The scarlet color and round shape will have you confusing this little dude for a fruit. But are those the only reasons beets are not quite like their fellow veggies? Read along and find out.
Beetroots have been around for a long while, and not just as food. In the past and unlike many vegetables, they were a legit way to treat problems with the blood and digestion. Science can now explain why they treated such ailments. Among other minerals and vitamins, beets have high levels of nitrates – and here’s how they ‘treated’ blood problems.
After you’ve consumed beets, the nitrates turn into nitric oxide in your body. Nitric oxide loosens up your blood vessels, making them stretch a bit. This stretch makes your blood flow much easier; which is what we now call lower blood pressure. Beets can help people with high blood pressure – you don’t see that often with other vegetables!
Let’s not forget the one major difference beets have over their counterparts. Ever wondered what makes the red beet ‘red’ or ‘purple’? It’s their pigment called betalain, which varies in amounts depending on the type of beet. For the individuals whose body can’t break down the pigment, you’re in for a surprise – it turns your poop and urine red, but there is no need to panic.
Interestingly, the pigment acts as a sort of fungicide for the plant for protection. They also contain lots of antioxidants that are great for your health. The red pigment is a favorite among lots of cooks too, specifically because it makes the beets a natural source of food dye.
Wait, there’s more?
The variety in the beetroot family sets this root vegetable apart as well. The red beet is what we are most familiar with, but there are plenty more where it came from, and they have different colors!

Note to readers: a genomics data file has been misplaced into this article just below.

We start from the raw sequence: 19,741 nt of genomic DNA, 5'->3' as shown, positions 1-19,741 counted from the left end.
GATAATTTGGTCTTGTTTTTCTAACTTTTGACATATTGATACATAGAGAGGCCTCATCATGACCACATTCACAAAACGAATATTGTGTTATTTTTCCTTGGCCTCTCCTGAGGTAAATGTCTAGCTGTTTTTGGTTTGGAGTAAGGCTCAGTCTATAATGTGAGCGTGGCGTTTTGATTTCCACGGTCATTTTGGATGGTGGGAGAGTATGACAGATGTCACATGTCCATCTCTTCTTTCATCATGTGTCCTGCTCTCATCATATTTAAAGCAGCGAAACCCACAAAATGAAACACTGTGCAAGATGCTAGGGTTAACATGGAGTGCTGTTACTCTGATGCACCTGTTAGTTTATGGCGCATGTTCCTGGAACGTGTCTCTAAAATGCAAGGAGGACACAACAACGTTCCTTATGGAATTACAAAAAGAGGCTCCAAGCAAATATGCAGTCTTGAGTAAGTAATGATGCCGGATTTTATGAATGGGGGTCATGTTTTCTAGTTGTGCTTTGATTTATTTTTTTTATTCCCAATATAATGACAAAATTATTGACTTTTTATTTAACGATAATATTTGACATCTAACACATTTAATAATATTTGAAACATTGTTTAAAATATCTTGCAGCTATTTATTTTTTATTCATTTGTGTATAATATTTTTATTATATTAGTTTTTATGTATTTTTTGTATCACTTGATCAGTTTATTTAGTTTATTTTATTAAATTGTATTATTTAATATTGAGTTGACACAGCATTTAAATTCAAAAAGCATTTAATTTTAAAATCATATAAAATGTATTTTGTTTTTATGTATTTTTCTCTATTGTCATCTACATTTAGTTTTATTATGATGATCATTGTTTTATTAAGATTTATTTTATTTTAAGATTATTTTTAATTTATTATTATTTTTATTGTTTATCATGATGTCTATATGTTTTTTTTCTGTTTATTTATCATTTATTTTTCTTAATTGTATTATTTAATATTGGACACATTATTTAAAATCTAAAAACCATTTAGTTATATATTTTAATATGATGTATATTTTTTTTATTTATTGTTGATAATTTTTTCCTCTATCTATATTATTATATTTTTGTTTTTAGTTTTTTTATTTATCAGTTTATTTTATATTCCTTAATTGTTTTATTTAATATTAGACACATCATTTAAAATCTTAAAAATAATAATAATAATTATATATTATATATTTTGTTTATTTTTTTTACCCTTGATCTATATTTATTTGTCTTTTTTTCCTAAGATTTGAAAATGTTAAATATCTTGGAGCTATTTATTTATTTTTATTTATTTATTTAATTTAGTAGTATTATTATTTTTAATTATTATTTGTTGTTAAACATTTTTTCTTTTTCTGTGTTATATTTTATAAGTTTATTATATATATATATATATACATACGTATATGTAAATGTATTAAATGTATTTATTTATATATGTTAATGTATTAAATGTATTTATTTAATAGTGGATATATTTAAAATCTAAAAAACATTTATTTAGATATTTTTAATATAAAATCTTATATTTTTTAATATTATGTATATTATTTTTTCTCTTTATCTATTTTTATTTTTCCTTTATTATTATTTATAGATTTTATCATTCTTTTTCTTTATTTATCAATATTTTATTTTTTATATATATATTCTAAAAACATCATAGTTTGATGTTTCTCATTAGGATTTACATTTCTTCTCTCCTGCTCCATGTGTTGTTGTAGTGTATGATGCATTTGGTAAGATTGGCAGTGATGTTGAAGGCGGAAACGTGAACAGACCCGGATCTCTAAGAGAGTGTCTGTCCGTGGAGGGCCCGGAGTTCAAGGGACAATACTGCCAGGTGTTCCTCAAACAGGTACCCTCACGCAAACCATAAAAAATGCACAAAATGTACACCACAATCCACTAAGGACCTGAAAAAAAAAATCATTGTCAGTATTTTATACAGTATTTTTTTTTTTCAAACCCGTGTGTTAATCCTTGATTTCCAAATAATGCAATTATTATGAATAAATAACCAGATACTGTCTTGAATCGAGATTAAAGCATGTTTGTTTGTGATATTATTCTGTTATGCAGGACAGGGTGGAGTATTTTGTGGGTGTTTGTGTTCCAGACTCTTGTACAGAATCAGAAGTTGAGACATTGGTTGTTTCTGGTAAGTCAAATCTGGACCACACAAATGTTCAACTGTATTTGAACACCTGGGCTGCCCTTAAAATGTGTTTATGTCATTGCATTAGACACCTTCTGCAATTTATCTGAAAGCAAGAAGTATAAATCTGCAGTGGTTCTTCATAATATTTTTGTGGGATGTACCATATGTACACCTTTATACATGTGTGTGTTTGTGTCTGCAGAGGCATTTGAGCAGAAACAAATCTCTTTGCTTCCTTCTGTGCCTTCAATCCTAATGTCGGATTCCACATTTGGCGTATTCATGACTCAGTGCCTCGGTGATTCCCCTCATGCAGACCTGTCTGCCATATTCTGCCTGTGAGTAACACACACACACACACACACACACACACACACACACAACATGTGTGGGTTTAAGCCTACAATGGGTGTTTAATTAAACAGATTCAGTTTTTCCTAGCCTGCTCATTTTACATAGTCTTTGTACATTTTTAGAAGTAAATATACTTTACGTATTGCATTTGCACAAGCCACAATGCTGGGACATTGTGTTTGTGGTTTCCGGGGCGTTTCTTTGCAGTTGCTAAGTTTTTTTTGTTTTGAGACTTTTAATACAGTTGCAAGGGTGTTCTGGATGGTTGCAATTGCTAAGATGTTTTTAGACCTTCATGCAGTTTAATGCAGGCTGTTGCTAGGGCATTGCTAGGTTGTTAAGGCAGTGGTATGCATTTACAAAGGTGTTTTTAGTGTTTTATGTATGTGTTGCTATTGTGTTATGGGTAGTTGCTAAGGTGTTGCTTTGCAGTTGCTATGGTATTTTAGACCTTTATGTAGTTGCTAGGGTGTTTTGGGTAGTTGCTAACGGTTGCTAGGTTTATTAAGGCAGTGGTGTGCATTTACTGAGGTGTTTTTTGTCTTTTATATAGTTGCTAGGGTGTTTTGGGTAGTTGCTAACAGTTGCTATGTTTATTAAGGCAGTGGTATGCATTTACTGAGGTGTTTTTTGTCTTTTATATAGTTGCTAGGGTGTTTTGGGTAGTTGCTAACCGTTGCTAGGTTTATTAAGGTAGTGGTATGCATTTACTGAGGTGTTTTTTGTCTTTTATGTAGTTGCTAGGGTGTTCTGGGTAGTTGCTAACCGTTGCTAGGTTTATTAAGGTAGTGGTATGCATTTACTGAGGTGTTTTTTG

- There are striped beets, and they almost look like candy. This variety is called Chioggia or Bassano, and their uses are more or less the same
- Golden beets are making their way into the limelight. Unlike the red beets, they are yellow or gold and have a milder but sweeter flavor
- Unlike the round versions, Cylindra beets are long, cylindrical, and look like carrots. They are also softer
- Sugar beets are on the whiter side, and their conical shape makes them look like turnips. As the name suggests, they have high levels of sucrose. In fact, so much higher than the other beets that they grow for their sugar. They produce 20% of the world’s sugar
- On the heavier side, there are the mangold beets. Think of a heavy beet-carrot, and you have the Mangold. Gardeners love to mix this species up and have even heavier or tastier varieties
Most people are only familiar with canned beets. For most of us, that was our only experience with beets as children, and it wasn’t delightful. Don’t let that be your only memory with beets. Try them straight from the garden and enjoy the varieties – you will change your mind!